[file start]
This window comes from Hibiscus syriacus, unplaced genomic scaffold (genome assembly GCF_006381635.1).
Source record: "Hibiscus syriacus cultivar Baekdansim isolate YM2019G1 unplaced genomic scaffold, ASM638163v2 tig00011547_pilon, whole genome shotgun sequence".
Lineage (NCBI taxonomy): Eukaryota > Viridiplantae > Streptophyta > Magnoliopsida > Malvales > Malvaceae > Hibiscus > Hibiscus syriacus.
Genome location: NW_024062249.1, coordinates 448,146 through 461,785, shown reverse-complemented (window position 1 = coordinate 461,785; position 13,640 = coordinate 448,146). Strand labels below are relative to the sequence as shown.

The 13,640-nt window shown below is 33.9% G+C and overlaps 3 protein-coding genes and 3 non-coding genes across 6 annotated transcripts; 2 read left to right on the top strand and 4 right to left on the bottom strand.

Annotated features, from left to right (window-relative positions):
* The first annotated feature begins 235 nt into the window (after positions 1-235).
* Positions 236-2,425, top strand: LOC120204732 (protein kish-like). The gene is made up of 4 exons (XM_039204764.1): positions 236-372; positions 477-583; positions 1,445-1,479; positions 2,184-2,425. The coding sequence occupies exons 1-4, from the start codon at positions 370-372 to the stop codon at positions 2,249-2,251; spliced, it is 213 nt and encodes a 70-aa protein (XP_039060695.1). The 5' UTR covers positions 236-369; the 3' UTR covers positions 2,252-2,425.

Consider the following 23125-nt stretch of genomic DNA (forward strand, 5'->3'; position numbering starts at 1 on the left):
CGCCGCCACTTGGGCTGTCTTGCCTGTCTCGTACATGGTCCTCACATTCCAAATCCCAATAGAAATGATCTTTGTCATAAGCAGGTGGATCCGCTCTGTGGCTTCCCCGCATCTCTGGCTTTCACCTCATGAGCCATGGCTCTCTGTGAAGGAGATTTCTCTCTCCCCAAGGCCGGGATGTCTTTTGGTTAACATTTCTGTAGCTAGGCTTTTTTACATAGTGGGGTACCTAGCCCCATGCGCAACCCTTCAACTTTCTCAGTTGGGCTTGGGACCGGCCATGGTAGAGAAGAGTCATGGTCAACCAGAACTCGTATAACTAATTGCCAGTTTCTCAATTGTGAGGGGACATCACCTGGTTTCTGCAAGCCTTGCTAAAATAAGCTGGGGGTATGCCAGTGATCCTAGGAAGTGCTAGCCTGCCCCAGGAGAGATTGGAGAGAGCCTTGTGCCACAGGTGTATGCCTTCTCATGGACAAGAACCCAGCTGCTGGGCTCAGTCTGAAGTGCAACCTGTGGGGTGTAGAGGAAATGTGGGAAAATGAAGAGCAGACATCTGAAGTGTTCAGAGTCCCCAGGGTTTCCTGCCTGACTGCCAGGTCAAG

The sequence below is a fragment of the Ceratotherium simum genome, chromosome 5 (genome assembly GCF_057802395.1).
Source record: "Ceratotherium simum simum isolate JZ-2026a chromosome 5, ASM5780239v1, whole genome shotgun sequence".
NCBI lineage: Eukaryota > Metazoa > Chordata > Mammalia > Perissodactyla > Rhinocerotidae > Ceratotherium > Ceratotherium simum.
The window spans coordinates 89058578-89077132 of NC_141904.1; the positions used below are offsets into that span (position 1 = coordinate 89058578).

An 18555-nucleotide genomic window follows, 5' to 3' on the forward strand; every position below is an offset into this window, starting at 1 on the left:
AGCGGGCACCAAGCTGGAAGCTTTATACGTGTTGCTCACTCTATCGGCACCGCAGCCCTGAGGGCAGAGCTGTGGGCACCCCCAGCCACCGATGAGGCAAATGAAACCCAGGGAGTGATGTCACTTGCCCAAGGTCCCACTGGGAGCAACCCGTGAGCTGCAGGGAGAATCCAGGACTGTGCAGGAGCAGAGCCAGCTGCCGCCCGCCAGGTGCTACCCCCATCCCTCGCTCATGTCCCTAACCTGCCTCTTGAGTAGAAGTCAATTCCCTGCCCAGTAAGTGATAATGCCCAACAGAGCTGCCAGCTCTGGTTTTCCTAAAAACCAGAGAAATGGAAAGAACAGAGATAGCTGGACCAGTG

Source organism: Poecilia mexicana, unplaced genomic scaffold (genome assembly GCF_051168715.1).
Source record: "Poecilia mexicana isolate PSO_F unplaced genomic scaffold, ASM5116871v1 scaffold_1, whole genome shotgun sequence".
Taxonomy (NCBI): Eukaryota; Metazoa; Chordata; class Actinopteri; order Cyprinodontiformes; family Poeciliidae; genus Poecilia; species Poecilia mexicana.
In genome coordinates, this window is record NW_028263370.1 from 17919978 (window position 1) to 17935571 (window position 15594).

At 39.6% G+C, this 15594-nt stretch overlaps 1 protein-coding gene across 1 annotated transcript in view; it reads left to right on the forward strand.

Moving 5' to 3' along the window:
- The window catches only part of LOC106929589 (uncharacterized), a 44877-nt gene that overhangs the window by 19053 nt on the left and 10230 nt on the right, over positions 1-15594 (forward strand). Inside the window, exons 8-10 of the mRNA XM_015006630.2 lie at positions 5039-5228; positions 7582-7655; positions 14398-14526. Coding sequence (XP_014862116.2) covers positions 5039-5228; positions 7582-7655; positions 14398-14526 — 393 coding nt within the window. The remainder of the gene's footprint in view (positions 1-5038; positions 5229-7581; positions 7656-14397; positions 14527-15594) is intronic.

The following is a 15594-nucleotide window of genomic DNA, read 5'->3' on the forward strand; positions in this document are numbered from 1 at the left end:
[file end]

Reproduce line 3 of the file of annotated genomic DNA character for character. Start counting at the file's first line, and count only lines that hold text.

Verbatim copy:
Lineage (NCBI taxonomy): Eukaryota > Viridiplantae > Streptophyta > Magnoliopsida > Malvales > Malvaceae > Hibiscus > Hibiscus syriacus.